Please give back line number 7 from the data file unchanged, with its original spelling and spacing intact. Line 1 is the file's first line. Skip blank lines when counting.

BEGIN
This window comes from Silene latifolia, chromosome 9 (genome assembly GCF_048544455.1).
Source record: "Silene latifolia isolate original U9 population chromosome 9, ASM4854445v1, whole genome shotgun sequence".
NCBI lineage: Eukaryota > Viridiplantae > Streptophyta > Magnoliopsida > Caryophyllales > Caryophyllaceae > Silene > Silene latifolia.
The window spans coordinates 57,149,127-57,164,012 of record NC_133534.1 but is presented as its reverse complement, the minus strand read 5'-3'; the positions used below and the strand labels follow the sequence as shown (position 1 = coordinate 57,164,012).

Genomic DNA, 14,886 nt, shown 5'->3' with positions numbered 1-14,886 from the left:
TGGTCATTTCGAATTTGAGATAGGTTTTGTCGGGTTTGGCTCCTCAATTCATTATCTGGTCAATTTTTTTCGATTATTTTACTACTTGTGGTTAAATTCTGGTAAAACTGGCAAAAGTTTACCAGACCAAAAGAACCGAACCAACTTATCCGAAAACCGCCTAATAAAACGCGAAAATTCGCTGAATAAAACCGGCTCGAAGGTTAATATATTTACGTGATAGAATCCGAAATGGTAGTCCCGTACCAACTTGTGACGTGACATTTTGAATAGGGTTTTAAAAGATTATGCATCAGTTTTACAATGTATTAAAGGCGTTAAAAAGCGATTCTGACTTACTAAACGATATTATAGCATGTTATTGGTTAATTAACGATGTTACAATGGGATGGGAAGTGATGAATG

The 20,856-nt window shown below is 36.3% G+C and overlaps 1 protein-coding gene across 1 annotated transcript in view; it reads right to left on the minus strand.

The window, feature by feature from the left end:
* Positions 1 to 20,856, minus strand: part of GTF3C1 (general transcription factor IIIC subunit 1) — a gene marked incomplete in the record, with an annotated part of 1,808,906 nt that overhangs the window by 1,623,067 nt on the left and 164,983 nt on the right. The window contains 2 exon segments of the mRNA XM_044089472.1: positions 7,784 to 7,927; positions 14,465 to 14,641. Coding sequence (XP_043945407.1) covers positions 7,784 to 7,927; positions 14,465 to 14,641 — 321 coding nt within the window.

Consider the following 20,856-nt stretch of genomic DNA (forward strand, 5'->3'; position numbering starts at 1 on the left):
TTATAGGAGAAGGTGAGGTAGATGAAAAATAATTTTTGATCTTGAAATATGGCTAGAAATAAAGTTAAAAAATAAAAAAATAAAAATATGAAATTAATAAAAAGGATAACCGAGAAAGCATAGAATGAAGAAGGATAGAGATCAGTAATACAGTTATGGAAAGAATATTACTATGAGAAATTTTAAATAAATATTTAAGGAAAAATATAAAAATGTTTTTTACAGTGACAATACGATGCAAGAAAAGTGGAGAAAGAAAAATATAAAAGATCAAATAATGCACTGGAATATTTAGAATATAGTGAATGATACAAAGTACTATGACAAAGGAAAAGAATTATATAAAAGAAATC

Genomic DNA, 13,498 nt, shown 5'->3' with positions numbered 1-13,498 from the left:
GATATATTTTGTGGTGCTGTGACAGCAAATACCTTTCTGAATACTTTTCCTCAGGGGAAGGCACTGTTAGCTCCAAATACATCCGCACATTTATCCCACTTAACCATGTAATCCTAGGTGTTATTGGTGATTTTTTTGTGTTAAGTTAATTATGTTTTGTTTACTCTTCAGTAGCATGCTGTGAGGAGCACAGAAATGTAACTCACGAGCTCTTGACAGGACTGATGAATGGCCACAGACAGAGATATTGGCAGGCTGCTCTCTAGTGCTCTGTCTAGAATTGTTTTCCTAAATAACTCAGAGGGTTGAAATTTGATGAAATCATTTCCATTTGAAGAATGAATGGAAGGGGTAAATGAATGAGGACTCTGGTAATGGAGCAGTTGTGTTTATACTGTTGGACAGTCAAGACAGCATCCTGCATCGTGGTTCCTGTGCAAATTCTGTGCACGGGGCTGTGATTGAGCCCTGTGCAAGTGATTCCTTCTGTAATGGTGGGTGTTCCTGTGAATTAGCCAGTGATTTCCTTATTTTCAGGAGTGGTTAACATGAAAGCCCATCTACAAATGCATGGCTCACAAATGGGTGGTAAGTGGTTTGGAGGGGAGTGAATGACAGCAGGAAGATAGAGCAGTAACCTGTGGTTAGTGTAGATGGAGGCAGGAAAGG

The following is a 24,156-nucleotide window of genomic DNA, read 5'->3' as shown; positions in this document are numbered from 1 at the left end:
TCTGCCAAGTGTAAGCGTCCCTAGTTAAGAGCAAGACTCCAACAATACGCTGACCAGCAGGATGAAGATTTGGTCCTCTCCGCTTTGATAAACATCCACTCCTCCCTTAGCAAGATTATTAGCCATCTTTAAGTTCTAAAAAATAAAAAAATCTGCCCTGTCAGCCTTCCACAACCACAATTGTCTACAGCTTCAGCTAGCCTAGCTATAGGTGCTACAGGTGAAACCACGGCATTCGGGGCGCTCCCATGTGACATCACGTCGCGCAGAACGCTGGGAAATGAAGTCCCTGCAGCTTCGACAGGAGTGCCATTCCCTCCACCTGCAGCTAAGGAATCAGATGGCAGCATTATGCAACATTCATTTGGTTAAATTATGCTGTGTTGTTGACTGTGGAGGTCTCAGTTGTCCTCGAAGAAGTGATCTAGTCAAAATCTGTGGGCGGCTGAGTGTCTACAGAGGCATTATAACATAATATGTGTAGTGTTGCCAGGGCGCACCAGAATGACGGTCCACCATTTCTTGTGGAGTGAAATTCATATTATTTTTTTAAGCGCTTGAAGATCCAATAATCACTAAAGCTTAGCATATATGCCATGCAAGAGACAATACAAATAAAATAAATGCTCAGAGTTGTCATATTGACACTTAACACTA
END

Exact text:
The 20,856-nt window shown below is 36.3% G+C and overlaps 1 protein-coding gene across 1 annotated transcript in view; it reads right to left on the minus strand.